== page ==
As someone who has taught many online courses, I can say that - properly designed and developed - they can be better than “ground” courses in some ways, and often are. But, they are not a financial panacea because the best online courses are no larger than 15 students. It is not the technology that gets in the way of good teaching, but rather class size and careful pedagogical design. I wrote about this extensively in Law School 2.0 (at pp. 110-120). Here is one excerpt from that section:
As a substantive pedagogical matter, when I have conducted these “live” classes [where everyone is online together at the same time] I have found them to take the point of difference between an online class and a “ground” class very near to the vanishing point.
It is interesting that the President of the University of Southern California (USC) recently issued a letter stating unequivocally that: “USC will not offer online degrees in the undergraduate level.” (Emphasis in original). The argument there is that so much of the ideal undergraduate experience is broader than what is just learned in the classroom, and if they did offer such a degree, much of that would be lost. The letter goes on to extoll the benefits - and successful experience USC has had - offering online learning at the graduate level, across many of its schools. So perhaps there is an appropriate distinction between college and graduate school. But even at the college level, some online teaching can be effective, and improve what has gone before. Note that the President of USC said they will not offer online degrees.
In legal education, we have the ABA limitations that apply to online instruction. The ABA allows a law school graduate to have taken no more than 12 credits in online courses, and none of those during the first year. I suspect when we as legal educators become facile with teaching online, and use best practices in online pedagogical design, that restraint will be relaxed.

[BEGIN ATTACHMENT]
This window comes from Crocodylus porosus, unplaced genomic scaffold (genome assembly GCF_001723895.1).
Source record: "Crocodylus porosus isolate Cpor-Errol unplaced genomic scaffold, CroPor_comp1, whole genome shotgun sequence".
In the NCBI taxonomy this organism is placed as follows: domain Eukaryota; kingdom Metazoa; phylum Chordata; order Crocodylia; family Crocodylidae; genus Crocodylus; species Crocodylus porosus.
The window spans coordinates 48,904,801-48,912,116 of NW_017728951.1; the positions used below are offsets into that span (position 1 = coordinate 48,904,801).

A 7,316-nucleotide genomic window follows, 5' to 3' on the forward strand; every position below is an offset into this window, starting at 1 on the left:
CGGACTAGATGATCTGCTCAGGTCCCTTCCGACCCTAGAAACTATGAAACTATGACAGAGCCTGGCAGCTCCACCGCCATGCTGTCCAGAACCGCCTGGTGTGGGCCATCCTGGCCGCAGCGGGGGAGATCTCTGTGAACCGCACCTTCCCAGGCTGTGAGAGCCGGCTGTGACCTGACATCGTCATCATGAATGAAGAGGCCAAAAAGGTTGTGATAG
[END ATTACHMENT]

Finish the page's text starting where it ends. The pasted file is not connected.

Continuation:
Even with that limitation, law professors seem to be reacting with fear rather than curiosity. But curiosity would serve them better. The “flipped” classroom is an example of something we could all be doing more of today. The basic information that might be captured in a lecture: that information can be easily put online. This could free up at least some of the “classroom” time for more workshop-based learning, with higher quality one-on-one time with the professor. This is not hard, it just takes retooling. And it's probably more fun. Importantly, it is not a MOOC. It’s not massive and it’s not open. And it is not fully online either - it is a hybrid pedagogical design.
Perhaps Harvard Law School will offer a MOOC in American Law Systems (or similar). That would be a great thing, an international marketing coup and a public service. But it will not be the new model for legal education. Instead of fearing MOOCs, we should strive to learn from them, and incorporate the best they have to offer in our schools. We will improve the product, without increasing cost. Given all the criticism of legal education - of it being an overpriced product not sufficiently tuned to the needs of practice - both developments would help.